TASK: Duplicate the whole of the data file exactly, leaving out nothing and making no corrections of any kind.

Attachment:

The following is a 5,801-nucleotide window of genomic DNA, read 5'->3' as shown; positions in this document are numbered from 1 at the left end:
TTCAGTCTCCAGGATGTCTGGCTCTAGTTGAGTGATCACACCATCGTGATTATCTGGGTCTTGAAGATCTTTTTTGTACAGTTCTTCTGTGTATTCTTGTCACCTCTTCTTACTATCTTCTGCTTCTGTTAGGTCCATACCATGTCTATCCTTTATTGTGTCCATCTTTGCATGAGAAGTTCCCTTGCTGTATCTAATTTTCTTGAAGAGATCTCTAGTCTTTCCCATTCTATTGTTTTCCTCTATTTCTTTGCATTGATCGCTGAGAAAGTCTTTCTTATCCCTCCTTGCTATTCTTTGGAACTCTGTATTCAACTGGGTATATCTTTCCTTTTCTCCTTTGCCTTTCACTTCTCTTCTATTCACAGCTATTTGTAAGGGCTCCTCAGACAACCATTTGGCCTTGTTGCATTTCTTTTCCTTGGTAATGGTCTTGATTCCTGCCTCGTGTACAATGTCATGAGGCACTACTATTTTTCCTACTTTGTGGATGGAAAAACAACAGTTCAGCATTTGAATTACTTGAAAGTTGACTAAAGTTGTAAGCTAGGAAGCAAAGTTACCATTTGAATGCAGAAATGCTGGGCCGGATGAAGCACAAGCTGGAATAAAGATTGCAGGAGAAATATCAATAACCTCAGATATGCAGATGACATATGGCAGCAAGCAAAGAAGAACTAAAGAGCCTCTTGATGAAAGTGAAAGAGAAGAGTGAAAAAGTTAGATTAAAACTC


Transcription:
The following is a 5,801-nucleotide window of genomic DNA, read 5'->3' as shown; positions in this document are numbered from 1 at the left end:
TTCAGTCTCCAGGATGTCTGGCTCTAGTTGAGTGATCACACCATCGTGATTATCTGGGTCTTGAAGATCTTTTTTGTACAGTTCTTCTGTGTATTCTTGTCACCTCTTCTTACTATCTTCTGCTTCTGTTAGGTCCATACCATGTCTATCCTTTATTGTGTCCATCTTTGCATGAGAAGTTCCCTTGCTGTATCTAATTTTCTTGAAGAGATCTCTAGTCTTTCCCATTCTATTGTTTTCCTCTATTTCTTTGCATTGATCGCTGAGAAAGTCTTTCTTATCCCTCCTTGCTATTCTTTGGAACTCTGTATTCAACTGGGTATATCTTTCCTTTTCTCCTTTGCCTTTCACTTCTCTTCTATTCACAGCTATTTGTAAGGGCTCCTCAGACAACCATTTGGCCTTGTTGCATTTCTTTTCCTTGGTAATGGTCTTGATTCCTGCCTCGTGTACAATGTCATGAGGCACTACTATTTTTCCTACTTTGTGGATGGAAAAACAACAGTTCAGCATTTGAATTACTTGAAAGTTGACTAAAGTTGTAAGCTAGGAAGCAAAGTTACCATTTGAATGCAGAAATGCTGGGCCGGATGAAGCACAAGCTGGAATAAAGATTGCAGGAGAAATATCAATAACCTCAGATATGCAGATGACATATGGCAGCAAGCAAAGAAGAACTAAAGAGCCTCTTGATGAAAGTGAAAGAGAAGAGTGAAAAAGTTAGATTAAAACTC